One of the first things you should know about Prey is that it’s really tough. If you’re anything like me, you may find yourself stuck in an area called the Trauma Center, dying over and over again because all you’ve got is a wrench and you have no idea how to get past that dumbass flaming phantom so eventually you just decide to run away like the coward you are.

Prey, out today for PS4, Xbox One, and PC, is the newest game from Arkane Austin, the studio behind Dishonored. (Last year’s sequel, Dishonored 2, was actually the baby of Arkane Austin’s sister studio in France, Arkane Lyon.) Although the game is called Prey, it is absolutely nothing like the 2006 shooter of the same name. (One might suspect that it only has this name because Bethesda unwisely purchased the “Prey” IP in 2009 and didn’t want that to be a wasted investment.) This Prey is a sci-fi immersive simulator, ala Deus Ex or System Shock. It’s also creepy, darkly funny, and from the three hours I’ve played so far, very good.

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The star of Prey is Morgan Yu, a quiet scientist dealing with memory loss and some sort of mysterious mental trauma. After a nasty encounter with an alien creature called a Mimic, Morgan finds herself stuck on a giant space station called Talos I, which is where most of Prey takes place. For reasons that I haven’t quite discovered, Talos I is full of corpses, quarantined bodies, and weird psychological experiments. It’s also infested by a swarm of aliens who want to rip Morgan’s head off. As she explores, she’s guided by a helpful, disembodied, Atlas-esque voice named January who I really hope doesn’t turn out to be the main bad guy.

The rhythm of the game, which I settled into fairly quickly, involves exploring, poking around at objects (so many objects), reading other people’s e-mails, and trying to figure out how to get past each encounter. During the aforementioned trauma center section, for example, I realized that the room was full of exploding canisters that I could set off and then throw at menacing phantoms. Then I realized that I couldn’t kill the flaming one, so I just booked it. (I’ll come back and get him later when I’ve got more equipment.)

The view from Morgan Yu’s apartment is pretty sick.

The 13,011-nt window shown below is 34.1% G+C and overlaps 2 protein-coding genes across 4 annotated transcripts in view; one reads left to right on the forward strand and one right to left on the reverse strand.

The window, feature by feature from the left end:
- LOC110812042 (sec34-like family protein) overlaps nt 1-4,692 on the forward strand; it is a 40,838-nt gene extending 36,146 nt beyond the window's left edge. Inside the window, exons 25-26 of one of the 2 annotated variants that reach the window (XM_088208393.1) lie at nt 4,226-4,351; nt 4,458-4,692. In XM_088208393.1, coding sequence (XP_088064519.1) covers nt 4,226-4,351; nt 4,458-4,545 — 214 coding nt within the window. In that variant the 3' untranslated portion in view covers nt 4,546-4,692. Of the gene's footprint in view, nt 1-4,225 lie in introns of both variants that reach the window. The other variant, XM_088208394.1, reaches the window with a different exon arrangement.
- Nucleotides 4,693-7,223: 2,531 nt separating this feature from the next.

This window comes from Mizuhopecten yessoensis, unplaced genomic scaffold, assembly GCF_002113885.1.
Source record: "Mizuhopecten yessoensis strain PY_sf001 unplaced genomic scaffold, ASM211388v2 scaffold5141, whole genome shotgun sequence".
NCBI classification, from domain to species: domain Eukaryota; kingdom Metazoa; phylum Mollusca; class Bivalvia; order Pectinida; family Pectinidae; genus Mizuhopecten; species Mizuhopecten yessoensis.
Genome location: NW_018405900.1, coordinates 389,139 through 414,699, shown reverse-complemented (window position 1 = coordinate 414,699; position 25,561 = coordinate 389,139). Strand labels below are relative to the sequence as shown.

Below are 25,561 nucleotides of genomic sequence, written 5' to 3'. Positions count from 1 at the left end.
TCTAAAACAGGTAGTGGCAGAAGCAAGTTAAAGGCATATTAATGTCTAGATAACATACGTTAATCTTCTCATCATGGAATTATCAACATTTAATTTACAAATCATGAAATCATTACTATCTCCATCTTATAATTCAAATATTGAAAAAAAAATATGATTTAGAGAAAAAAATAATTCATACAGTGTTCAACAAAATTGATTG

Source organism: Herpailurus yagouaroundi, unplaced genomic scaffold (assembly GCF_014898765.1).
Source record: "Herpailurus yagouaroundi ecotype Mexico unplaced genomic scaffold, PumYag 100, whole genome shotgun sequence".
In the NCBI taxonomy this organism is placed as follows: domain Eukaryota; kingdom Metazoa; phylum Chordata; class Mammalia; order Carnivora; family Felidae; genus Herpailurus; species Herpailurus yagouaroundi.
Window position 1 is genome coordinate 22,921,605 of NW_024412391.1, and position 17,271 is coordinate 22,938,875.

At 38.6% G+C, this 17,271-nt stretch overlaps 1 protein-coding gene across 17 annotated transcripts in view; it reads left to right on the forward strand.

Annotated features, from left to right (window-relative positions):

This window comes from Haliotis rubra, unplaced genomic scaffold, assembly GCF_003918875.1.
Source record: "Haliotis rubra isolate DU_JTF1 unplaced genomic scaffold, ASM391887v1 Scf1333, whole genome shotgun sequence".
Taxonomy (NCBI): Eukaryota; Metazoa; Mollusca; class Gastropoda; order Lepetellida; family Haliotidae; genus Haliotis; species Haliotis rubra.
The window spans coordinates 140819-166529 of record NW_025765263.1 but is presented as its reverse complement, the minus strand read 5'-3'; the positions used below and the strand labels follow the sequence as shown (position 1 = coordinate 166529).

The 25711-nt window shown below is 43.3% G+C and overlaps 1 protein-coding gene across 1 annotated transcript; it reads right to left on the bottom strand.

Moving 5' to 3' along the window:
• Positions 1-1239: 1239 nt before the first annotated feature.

There’s a looming sense of dread in Prey, and that’s not just because Morgan Yu can’t remember anything, her brother appears to be a sketchball, and she spends most of her spare time invading corpses. It’s also because she starts off the game without much equipment. Health-restoring medkits are limited, as are the rest of Morgan’s resources, and at least for the first few hours I played, I’ve had to fight all of my battles with nothing but a wrench and a special gun that freezes enemies. (Kirk tells me you get a special shotgun if you pre-ordered, which I did, but fuck that.)

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That’s what makes it so tough. The most common enemy I’ve found so far is the mimic, a three-legged pile of black goop that can take the form of an inanimate object. These mimics are all over Talos I, popping out constantly every time you round a corner or explore a new room, and they’re a real pain to fight. As you try to smack them around with your wrench, they’ll scurry behind walls and under tables, which is both satisfying and exasperating. I imagine that as I experiment with more weapons and environmental obstacles—like the turrets that are scattered throughout the space station—I’ll find cool ways to take out these enemies, which I’m looking forward to trying.

What I like most about Prey so far is the vibe. It feels creepy but not too scary; mysterious but not annoying about it. It’s got plenty of System Shock, some BioShock, and a whole lot of Dishonored. There’s a good plot twist right at the beginning, and I’m stoked to unravel more of Morgan’s story and figure out just what the hell happened on this space station. And I’m definitely not at all embarrassed that I had to run away from that phantom.